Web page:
Howard Kurtz reacts to Chuck Todd apology: ‘Lame explanation,’ suspicious about media mistakes
George Washington University law professor Jonathan Turley blasted NBC News’ Chuck Todd for airing an out-of-context clip of White House Press Secretary Kayleigh McEnany, saying his decision was even more egregious than a similar move by CNN’s Jim Acosta.
“If an ill-considered tweet is a venial sin for Acosta at CNN, this is a mortal sin for Todd at NBC. This was no careless tweet, but an airing made long after the false account was flagged during the CNN controversy,” Turley wrote.
JONATHAN TURLEY CALLS OUT CNN’S ‘TELLING MOMENT OF DISSONANCE’
During a press briefing on Thursday, McEnany reiterated President Trump's strong stance on wanting children to go back to school in the fall amid a fiery debate about how educators can prevent the spread of the coronavirus outbreak.
Chuck Todd was called out by George Washington University law professor Jonathan Turley.
"The science should not stand in the way of this, but as Dr. Scott Atlas said — I thought this was a good quote, 'Of course, we can do it. Everyone else in the Western world, our peer nations are doing it. We are the outlier here,'" McEnany said, quoting the former Stanford Medical Center neurology chief.
"The science is very clear on this. For example, you look at the JAMA pediatric study of 46 pediatric hospitals in North America that said the risk of critical illness from COVID is far less for children than the seasonal flu. The science is on our side here. We encourage localities and states to just simply follow the science. Open our schools," she continued.
The following day, Turley criticized CNN’s Jim Acosta for tweeting an out-of-context quote taken from McEnany’s comments. "The White House Press Secretary on Trump's push to reopen schools: 'The science should not stand in the way of this,'" Acosta wrote.
CNN’S JAKE TAPPER FACT-CHECKS COLLEAGUE JIM ACOSTA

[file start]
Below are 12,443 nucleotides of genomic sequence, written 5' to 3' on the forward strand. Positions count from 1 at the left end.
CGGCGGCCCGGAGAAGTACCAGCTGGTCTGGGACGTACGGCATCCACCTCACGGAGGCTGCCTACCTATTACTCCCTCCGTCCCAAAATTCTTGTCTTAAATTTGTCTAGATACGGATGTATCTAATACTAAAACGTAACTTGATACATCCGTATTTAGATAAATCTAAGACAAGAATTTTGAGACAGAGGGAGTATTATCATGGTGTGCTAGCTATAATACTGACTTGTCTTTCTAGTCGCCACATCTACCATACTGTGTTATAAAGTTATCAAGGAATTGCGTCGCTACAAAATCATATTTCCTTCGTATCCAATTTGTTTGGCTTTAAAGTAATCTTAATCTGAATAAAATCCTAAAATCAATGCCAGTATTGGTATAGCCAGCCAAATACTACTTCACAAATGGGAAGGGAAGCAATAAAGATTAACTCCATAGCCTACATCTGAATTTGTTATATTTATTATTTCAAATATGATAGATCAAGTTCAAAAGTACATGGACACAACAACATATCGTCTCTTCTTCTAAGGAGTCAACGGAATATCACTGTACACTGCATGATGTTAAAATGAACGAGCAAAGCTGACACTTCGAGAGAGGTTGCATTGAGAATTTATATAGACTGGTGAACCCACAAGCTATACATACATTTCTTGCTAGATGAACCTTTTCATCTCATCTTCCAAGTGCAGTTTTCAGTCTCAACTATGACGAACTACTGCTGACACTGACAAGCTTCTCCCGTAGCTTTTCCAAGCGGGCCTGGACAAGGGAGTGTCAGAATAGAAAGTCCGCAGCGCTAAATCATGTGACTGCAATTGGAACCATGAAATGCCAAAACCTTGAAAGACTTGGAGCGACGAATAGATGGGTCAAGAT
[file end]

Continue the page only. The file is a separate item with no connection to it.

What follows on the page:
Acosta was scolded on Twitter and even CNN’s Jake Tapper appeared to criticize his misleading tweet. But then Turley noticed that NBC News’ “Meet The Press” took it a step further and played the misleading clip.
“Chuck Todd on Meet the Press decided to play the misleading clip not once but twice on Sunday. It was not just running an overtly misleading clip but defiantly doing so after other journalists have challenged the erroneous impression left by the clip,” Turley wrote on Sunday. “The misleading quality of the clip clearly was not the problem but the appeal for Meet the Press.”
Turley wrote that Todd’s decision was even worse than Acosta’s.
“As bad as that incident was, it is not nearly as bad as Chuck Todd ignoring the controversy and the correction to repeatedly air the same misleading quote,” Turley wrote.
CNN'S JIM ACOSTA BLASTED FOR TAKING KAYLEIGH MCENANY OUT OF CONTEXT IN VIRAL TWEET
“NBC was fully aware that the clip was not just misleading but that it conveyed the opposite of what actually was stated in the press conference,” Turley added. “Todd shows clip of people denying the need to wear masks and says that Trump is just ignoring the risks to push to open schools. He then shows the clip of McEnany that is edited to cut off her reference to scientific data, making it sound that she was saying that the science was not important. The clip was played a second time later in the show.”
Turley called NBC News’ decision to run the clip “another example of how the echo-journalistic model not only undermines the faith in the media but actually undermines the effort to fully inform the public on the pandemic.”
The George Washington University law professor said Todd focused on “a false gotcha clip” instead of legitimate questions about the Trump administration’s efforts.
“I was hoping that Todd would return to the earlier clips to offer some context to show that the clip was the opposite of what McEnany clearly meant. However, the show ended without any context, clarification, or correction,” Turley wrote.
NBC News did not immediately respond to a request for comment.
Fox News’ Joseph A. Wulfsohn contributed to this report.
Source: Read Full Article